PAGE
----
UGANDA — The Saudi Fund for Development (SFD) has joined hands with Uganda to revolutionize healthcare.

The SFD’s Chief Executive Officer, Sultan Al-Marshad, and Uganda’s Minister of Finance Planning and Economic Development, Matia Kasaija, inked a pivotal loan agreement worth US$30 million.

The funds will be channeled into the construction and equipping of the Uganda Heart Institute Project, a game-changer in the country’s medical landscape.

The corridors of international cooperation resounded with promise as the SFD and Uganda formalized their collaboration on September 6.

The signing ceremony bore witness to this transformative agreement, graced by the presence of Uganda’s Minister of Health, Dr. Jane Ruth Aceng, and official representatives from both sides.

At its core, the Uganda Heart Institute Project is a testament to the power of shared vision, uniting entities committed to enhancing global health and well-being.

The SFD’s substantial investment in this endeavor is set to bolster Uganda’s healthcare sector and align with the country’s National Development Plan III. This plan aims to elevate productivity and social well-being among the population.

This loan agreement holds a multifaceted mission: to support the construction and equipping of a state-of-the-art Uganda Heart Institute.

Within its walls, two fully equipped emergency admittance and care facilities will stand, alongside intensive care and emergency services.

The institute’s capabilities will span catheterization procedure rooms, x-rays, CT scans, and more.

Moreover, it will be a hub for an array of cardiovascular surgical interventions, house five fully equipped clinical and research laboratories, and provide 222 beds, including 20 for the Critical Care unit.

The Uganda Heart Institute Project’s ripple effect is expected to be profound. It’s poised to curtail the exodus of Ugandans seeking cardiovascular treatment abroad, fostering reliance on the institute for these crucial medical needs. The project’s impact is projected to reach over 62,000 individuals.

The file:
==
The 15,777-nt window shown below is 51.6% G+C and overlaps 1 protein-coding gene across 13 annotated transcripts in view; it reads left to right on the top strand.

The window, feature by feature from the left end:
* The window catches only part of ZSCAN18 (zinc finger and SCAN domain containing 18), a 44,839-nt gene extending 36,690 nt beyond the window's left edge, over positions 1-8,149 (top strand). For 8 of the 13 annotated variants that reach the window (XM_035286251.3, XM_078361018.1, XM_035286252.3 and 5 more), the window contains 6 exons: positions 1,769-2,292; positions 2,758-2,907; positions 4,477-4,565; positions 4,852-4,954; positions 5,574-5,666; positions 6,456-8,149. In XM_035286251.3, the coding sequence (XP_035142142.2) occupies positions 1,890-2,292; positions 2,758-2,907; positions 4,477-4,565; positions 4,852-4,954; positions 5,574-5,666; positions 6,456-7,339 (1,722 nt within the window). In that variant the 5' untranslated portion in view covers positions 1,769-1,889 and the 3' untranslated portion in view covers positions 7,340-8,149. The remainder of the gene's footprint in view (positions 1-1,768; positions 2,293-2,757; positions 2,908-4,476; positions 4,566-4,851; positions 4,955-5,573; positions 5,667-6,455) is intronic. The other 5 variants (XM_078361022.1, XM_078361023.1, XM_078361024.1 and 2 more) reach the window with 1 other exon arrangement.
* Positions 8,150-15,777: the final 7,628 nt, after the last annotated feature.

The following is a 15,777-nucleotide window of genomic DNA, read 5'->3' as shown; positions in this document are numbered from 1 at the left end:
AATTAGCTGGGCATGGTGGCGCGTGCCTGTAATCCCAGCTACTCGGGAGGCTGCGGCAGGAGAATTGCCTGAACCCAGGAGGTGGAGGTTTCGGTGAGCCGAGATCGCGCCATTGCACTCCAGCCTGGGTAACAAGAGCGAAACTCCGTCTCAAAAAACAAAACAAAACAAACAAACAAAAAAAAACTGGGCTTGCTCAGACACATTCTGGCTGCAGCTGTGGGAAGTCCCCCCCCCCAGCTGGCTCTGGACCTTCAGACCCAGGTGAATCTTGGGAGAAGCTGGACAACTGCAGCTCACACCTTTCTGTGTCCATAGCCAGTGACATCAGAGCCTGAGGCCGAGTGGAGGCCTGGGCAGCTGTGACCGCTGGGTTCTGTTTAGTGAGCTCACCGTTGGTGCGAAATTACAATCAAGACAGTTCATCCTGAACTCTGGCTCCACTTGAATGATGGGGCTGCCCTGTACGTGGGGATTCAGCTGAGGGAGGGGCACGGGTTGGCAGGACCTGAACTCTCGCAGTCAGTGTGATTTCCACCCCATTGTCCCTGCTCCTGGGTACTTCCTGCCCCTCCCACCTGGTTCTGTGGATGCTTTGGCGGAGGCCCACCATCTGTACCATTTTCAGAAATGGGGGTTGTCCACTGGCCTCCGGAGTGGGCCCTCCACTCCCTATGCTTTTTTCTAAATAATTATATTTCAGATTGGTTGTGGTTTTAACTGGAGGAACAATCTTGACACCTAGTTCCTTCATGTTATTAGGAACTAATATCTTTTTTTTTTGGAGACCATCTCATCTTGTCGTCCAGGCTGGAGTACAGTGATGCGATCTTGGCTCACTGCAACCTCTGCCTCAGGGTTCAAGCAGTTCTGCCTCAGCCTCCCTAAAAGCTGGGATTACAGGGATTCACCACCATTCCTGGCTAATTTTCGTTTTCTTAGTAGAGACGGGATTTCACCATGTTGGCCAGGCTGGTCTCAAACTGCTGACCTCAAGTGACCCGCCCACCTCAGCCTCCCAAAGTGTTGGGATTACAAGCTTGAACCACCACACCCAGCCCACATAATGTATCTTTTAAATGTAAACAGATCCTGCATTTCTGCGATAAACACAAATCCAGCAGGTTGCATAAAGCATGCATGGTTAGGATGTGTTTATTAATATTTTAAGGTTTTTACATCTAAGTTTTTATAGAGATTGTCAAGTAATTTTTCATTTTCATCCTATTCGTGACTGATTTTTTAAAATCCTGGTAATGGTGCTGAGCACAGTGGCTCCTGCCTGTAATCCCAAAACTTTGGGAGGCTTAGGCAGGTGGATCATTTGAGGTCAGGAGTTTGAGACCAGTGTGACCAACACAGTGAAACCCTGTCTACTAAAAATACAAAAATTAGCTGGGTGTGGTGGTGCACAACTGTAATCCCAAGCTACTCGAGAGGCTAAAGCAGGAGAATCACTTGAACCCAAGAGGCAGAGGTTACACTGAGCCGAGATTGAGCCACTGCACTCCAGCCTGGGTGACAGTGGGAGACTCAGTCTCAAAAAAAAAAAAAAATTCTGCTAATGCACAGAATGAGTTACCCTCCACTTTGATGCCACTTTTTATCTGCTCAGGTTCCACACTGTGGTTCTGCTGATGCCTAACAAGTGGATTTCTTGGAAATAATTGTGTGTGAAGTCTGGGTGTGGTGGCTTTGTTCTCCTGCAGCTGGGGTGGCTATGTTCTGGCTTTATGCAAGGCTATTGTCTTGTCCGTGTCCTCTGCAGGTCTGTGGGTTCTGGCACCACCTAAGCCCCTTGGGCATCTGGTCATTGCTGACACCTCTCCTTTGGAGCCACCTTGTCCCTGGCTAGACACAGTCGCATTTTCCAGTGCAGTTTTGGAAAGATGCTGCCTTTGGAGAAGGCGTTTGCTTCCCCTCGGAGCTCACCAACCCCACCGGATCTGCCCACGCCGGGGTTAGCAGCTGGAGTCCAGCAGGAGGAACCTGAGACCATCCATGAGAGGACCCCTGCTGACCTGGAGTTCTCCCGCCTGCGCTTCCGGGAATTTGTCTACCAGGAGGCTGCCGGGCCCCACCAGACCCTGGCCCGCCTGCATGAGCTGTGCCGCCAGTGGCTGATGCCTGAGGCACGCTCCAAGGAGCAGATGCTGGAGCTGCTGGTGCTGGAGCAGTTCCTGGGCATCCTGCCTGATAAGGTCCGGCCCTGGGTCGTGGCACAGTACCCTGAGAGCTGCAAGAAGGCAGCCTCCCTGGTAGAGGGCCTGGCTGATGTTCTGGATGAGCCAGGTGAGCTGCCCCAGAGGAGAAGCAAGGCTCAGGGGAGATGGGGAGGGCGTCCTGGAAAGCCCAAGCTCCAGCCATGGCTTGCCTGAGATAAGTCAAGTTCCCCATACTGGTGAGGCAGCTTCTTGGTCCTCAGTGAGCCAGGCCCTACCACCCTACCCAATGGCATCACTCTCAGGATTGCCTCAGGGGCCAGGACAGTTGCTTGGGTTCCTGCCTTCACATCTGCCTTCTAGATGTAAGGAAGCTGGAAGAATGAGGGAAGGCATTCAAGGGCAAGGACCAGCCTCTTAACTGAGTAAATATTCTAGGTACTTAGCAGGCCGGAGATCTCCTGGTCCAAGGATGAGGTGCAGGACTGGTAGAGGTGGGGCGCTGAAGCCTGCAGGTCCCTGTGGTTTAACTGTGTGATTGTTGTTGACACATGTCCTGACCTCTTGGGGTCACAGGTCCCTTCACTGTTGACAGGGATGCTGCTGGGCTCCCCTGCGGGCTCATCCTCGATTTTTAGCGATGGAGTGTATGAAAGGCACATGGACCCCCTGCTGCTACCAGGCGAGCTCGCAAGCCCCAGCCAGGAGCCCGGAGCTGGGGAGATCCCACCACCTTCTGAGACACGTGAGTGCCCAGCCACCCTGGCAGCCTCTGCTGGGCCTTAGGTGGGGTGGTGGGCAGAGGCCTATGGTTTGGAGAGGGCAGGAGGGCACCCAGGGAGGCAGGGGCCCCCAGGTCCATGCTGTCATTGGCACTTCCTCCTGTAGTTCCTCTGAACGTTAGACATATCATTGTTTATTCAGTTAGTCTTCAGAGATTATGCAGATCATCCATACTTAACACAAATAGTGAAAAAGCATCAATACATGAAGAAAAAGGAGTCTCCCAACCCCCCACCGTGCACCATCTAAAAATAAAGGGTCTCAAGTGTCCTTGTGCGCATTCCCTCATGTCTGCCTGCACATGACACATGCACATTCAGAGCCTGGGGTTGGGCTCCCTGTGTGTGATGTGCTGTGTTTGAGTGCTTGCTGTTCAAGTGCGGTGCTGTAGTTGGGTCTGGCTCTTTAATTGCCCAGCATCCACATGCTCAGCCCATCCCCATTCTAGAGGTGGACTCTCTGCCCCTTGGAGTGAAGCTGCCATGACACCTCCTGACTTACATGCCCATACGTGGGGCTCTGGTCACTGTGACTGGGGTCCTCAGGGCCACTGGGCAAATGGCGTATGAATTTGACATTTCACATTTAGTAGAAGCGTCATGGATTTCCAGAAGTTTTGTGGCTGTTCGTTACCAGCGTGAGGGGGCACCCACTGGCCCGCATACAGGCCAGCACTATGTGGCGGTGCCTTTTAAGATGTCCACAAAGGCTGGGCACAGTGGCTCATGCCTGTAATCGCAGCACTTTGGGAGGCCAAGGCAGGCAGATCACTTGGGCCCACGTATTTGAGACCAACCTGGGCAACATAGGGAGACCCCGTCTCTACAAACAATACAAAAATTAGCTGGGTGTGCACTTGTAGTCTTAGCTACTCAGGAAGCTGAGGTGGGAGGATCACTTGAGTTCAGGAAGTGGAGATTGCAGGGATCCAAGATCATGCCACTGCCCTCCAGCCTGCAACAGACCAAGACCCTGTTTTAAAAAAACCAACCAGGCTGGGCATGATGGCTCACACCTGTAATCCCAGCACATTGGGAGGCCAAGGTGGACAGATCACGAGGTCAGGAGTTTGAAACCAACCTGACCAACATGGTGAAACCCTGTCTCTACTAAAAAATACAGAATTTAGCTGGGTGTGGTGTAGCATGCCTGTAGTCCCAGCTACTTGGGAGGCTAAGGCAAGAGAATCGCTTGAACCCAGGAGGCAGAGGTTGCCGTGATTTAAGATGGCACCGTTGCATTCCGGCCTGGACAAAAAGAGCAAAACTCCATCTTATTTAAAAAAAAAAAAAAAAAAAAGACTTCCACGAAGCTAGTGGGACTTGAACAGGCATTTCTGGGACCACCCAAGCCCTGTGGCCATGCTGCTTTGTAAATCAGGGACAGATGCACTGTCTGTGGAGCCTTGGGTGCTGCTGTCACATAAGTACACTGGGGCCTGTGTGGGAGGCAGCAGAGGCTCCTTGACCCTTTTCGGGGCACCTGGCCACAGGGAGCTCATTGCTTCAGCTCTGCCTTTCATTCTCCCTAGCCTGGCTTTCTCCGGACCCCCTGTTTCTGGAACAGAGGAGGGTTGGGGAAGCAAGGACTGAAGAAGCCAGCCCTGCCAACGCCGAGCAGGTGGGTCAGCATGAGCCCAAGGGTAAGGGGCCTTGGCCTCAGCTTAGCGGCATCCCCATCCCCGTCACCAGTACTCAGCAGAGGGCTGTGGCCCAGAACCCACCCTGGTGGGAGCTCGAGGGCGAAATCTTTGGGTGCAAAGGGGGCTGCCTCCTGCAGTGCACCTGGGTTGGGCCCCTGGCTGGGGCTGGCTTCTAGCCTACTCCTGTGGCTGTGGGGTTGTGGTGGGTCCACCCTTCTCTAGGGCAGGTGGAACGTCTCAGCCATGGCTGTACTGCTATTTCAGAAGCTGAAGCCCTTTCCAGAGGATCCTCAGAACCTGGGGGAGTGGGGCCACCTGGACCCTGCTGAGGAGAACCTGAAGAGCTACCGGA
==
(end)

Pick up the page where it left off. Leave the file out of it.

Yet, it’s not merely about equipment and infrastructure. This initiative harbors a crucial educational facet. It will train healthcare workers to adeptly address heart-related issues, potentially reducing mortality rates and the prevalence of heart disease in the region.

Beyond this, it seeks to raise public awareness about heart diseases, fortifying the bulwark against future cardiac ailments and enhancing countless lives.

Additionally, the Uganda Heart Institute Project serves as an economic catalyst. It will generate both direct and indirect job opportunities within the healthcare sector, stimulating local economic growth.

Notably, this initiative aligns harmoniously with the United Nations Sustainable Development Goals, notably SDG 3, which underscores Good Health and Well-being.

Speaking on this momentous occasion, Matia Kasaija, Uganda’s Minister of Finance Planning and Economic Development, lauded the SFD, stating, “The Saudi Fund for Development is one of the most reliable Arab Development Partners that has supported Uganda’s Economic Development since 1976 in the Agriculture, Livestock, Education (BTVET), and Energy sectors among others.”

Dr. Jane Ruth Aceng, Uganda’s Minister of Health, expressed her vision, remarking, “Today marks the start of a transformative journey for the Uganda Heart Institute.

“This development loan demonstrates the SFD’s commitment to improving the lives of Ugandan citizens. It is a significant contribution to the health of our people and will undoubtedly leave a lasting impact on the healthcare landscape of the country.”

Sultan Al-Marshad, CEO of SFD, underscored the organization’s dedication to sustainable development in Africa, emphasizing the fight against heart disease as a pivotal public health endeavor. He stated, “We are proud to be part of this important initiative, which will contribute towards bettering the lives of many.”

For over four decades, the SFD has been a steadfast supporter of Uganda’s development, financing seven projects totaling US$81 million in sectors spanning energy, health, agriculture, and education.

The SFD’s mission is clear: to provide every nation the opportunity to realize its sustainable development goals.

Since its inception in 1974, the SFD has financed over 400 development projects and programs, worth a staggering US$10.7 billion, across 46 countries in Africa. This accounts for over 57% of the SFD’s total funding in developing countries worldwide.

For all the latest healthcare industry news from Africa and the World, subscribe to our NEWSLETTER, and YouTube Channel, follow us on Twitter and LinkedIn, and like us on Facebook.